Monday, May 25, 2009

San Francisco and Ferlinghetti

San Francisco was the first stop on our recent two-week trip to the West Coast, most of which was spent in various National Parks and Monuments. J and I stayed a couple nights in the modest but neat and centrally located Mosser Hotel, just off Market St. a few blocks south of Union Square. One memorable, bright morning we walked along the bay from Fort Mason and the Marina over to the Golden Gate Bridge. Then we hiked onto the bridge out to the first tower for a stunning view of the Bay, Alcatraz, and the city's skyline.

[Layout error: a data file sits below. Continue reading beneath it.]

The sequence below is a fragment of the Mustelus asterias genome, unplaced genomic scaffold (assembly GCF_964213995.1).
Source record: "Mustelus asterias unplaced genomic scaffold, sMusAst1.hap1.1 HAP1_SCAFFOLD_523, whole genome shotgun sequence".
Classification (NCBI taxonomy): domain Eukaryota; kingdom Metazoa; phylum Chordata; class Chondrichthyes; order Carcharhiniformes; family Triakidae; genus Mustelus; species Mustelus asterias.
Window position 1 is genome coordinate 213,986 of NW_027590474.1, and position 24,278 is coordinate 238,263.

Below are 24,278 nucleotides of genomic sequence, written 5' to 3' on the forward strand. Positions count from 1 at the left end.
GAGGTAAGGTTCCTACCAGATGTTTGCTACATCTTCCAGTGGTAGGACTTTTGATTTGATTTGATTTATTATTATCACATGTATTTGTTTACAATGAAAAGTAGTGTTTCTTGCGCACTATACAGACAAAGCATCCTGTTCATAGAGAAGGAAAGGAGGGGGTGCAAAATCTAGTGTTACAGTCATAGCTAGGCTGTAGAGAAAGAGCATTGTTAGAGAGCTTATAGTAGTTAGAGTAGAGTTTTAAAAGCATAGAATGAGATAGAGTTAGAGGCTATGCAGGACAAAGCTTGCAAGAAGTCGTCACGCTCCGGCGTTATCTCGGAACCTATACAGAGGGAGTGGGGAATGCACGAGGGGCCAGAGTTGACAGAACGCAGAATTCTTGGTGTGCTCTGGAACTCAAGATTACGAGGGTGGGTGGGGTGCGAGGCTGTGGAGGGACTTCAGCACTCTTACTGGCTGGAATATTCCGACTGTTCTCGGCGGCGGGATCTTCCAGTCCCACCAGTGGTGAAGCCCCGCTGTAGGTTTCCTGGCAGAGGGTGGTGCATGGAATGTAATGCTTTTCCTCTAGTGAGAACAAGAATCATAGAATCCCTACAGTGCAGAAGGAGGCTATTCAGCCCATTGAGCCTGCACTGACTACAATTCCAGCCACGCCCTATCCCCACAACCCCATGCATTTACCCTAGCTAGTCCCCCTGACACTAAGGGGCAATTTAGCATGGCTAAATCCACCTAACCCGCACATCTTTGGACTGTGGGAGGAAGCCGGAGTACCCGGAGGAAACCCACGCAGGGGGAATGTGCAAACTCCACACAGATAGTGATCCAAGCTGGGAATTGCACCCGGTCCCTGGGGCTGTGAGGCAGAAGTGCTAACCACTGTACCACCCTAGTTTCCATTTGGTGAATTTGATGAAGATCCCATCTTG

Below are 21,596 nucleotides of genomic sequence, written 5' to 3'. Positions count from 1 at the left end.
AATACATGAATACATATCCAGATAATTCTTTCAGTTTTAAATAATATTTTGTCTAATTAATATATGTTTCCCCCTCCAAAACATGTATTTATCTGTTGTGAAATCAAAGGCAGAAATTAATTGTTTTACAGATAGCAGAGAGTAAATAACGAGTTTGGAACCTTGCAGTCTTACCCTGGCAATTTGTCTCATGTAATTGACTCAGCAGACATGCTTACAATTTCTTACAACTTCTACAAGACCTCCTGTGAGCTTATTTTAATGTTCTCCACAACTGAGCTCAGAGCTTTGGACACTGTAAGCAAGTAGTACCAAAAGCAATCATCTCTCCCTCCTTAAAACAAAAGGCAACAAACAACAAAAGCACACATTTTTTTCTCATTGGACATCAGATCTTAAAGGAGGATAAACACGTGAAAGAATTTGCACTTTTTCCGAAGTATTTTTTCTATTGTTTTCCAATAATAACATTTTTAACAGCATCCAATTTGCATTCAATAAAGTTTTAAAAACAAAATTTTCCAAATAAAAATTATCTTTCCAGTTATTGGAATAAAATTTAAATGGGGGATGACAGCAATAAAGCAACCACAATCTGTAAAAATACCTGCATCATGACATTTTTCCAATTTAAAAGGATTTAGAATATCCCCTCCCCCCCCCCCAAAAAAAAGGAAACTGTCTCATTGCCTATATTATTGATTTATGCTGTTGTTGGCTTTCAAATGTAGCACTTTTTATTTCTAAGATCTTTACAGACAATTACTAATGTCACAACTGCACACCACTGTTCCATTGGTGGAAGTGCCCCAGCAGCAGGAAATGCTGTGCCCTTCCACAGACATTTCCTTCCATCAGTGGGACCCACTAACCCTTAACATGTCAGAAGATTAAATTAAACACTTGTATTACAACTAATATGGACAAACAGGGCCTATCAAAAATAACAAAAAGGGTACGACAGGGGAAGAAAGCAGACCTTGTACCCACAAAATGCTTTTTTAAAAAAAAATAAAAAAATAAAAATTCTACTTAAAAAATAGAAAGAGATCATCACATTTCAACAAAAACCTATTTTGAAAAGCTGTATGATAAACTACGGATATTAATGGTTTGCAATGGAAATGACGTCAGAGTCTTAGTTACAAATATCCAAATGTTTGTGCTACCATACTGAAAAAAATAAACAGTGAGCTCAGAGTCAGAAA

During our walk to Union Square, up Grant St., and onto Columbus Ave. toward Fisherman's Wharf, we stopped at City Lights Bookstore, one of my four favorites (the others being Gotham Books in New York, Prairie Light Books in Iowa City, and Powell's Books in Portland). Upstairs in the poetry section, I ran into Lawrence Ferlinghetti, the store's founder, the city's poet laureate, pal of the beats, and a relentless campaigner for the arts--and for the integrity of San Francisco itself. I bought his book, San Francisco Poems, and had him sign it. He sat at a table for a brief chat as sounds from a jazz combo in Kerouac Alley wafted through the window. He wore his trademark scruffy beard and a baseball cap.
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